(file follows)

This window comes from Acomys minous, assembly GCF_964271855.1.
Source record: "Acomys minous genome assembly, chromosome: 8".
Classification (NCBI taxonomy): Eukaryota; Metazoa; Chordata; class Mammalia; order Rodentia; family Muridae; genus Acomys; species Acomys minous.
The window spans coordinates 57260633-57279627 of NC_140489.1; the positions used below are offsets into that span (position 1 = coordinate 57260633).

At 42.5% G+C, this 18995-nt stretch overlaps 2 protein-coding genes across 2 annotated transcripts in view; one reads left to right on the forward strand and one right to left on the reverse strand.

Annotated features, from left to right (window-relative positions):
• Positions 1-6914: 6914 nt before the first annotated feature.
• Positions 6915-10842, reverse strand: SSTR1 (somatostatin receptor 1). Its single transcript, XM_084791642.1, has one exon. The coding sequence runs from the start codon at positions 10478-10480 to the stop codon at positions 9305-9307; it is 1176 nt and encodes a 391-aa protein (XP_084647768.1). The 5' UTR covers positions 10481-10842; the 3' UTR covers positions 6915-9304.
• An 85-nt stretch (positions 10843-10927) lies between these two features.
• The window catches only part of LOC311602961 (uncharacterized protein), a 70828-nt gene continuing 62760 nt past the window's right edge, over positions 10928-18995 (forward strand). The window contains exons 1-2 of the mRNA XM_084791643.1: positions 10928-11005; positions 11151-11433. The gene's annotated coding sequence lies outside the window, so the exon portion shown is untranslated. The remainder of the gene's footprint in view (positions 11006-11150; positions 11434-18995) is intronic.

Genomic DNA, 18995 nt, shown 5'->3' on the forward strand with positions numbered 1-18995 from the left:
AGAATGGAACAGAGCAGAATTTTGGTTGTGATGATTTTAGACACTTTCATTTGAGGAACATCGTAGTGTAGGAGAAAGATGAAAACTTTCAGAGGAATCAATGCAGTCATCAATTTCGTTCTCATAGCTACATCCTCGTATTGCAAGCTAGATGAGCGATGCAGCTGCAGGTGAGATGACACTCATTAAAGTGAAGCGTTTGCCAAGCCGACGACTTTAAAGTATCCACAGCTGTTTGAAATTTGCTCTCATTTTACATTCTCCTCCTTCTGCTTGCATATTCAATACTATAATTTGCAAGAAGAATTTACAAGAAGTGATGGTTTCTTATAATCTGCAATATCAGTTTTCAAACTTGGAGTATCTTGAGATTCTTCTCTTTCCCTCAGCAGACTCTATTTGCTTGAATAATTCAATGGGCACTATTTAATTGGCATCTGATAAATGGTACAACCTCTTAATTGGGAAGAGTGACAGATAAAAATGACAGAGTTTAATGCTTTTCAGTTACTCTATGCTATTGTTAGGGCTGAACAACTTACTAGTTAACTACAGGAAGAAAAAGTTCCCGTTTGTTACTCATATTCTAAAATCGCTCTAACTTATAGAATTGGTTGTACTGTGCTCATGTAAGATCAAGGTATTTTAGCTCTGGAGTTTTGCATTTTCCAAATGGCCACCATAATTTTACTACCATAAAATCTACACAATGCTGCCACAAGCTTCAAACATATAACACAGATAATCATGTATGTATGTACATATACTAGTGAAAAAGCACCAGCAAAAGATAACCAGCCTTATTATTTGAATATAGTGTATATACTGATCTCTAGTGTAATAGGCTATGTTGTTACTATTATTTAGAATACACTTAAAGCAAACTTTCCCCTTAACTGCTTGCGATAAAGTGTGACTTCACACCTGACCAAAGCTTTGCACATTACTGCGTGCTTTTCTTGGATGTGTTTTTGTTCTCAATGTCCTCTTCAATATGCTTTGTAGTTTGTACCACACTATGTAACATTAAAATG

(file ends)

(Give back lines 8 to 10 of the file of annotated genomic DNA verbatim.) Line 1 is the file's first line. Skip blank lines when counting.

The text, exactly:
• Positions 6915-10842, reverse strand: SSTR1 (somatostatin receptor 1). Its single transcript, XM_084791642.1, has one exon. The coding sequence runs from the start codon at positions 10478-10480 to the stop codon at positions 9305-9307; it is 1176 nt and encodes a 391-aa protein (XP_084647768.1). The 5' UTR covers positions 10481-10842; the 3' UTR covers positions 6915-9304.
• An 85-nt stretch (positions 10843-10927) lies between these two features.
• The window catches only part of LOC311602961 (uncharacterized protein), a 70828-nt gene continuing 62760 nt past the window's right edge, over positions 10928-18995 (forward strand). The window contains exons 1-2 of the mRNA XM_084791643.1: positions 10928-11005; positions 11151-11433. The gene's annotated coding sequence lies outside the window, so the exon portion shown is untranslated. The remainder of the gene's footprint in view (positions 11006-11150; positions 11434-18995) is intronic.